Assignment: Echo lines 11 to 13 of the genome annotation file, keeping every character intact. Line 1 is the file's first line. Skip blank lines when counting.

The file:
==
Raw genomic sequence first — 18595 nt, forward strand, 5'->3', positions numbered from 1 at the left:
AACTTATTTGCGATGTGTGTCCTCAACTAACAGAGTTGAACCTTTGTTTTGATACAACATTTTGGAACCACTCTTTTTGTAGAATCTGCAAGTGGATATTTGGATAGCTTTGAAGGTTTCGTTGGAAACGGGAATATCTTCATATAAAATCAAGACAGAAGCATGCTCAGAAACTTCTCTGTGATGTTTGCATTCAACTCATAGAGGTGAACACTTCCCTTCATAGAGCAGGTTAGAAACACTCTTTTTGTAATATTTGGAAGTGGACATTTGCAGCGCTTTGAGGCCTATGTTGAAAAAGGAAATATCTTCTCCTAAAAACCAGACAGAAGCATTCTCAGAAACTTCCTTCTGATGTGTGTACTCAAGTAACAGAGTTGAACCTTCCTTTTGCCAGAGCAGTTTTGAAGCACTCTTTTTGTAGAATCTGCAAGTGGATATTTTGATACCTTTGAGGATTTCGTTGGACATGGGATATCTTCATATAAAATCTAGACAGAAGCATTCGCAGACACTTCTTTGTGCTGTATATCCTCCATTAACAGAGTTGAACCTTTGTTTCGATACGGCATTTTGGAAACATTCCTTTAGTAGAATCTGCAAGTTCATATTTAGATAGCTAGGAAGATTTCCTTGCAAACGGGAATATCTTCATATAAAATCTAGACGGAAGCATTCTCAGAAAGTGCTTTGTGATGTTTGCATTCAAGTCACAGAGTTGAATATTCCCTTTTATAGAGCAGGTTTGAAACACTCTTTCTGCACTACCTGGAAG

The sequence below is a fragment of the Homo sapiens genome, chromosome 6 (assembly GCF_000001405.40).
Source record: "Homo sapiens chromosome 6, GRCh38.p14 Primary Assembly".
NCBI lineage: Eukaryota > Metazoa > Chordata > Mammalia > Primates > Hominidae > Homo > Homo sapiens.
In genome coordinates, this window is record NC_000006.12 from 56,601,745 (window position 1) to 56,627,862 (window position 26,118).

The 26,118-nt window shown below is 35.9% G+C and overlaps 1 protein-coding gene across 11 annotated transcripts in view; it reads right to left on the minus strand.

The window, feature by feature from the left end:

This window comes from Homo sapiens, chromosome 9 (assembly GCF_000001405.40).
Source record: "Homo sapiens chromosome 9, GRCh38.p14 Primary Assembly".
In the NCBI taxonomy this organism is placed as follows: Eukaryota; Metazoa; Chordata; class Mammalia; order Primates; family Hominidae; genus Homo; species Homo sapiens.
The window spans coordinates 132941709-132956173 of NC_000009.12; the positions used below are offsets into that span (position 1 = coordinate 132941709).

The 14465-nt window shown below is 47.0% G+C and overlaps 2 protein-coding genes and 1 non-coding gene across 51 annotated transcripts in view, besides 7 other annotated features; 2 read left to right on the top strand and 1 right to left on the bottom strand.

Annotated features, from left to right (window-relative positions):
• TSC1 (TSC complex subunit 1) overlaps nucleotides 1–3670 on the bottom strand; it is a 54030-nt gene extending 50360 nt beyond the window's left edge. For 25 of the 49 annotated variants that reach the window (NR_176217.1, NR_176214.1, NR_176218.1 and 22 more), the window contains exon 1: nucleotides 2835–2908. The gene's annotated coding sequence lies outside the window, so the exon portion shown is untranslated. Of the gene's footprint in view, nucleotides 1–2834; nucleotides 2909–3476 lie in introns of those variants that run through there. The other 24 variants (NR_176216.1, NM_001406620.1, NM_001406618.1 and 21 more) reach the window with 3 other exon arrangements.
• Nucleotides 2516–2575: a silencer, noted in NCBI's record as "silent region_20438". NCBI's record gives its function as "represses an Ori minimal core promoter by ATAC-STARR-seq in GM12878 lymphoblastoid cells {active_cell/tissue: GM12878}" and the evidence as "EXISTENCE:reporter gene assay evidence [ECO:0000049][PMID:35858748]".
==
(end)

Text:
In the NCBI taxonomy this organism is placed as follows: Eukaryota; Metazoa; Chordata; class Mammalia; order Primates; family Hominidae; genus Homo; species Homo sapiens.
The window spans coordinates 132941709-132956173 of NC_000009.12; the positions used below are offsets into that span (position 1 = coordinate 132941709).

The 14465-nt window shown below is 47.0% G+C and overlaps 2 protein-coding genes and 1 non-coding gene across 51 annotated transcripts in view, besides 7 other annotated features; 2 read left to right on the top strand and 1 right to left on the bottom strand.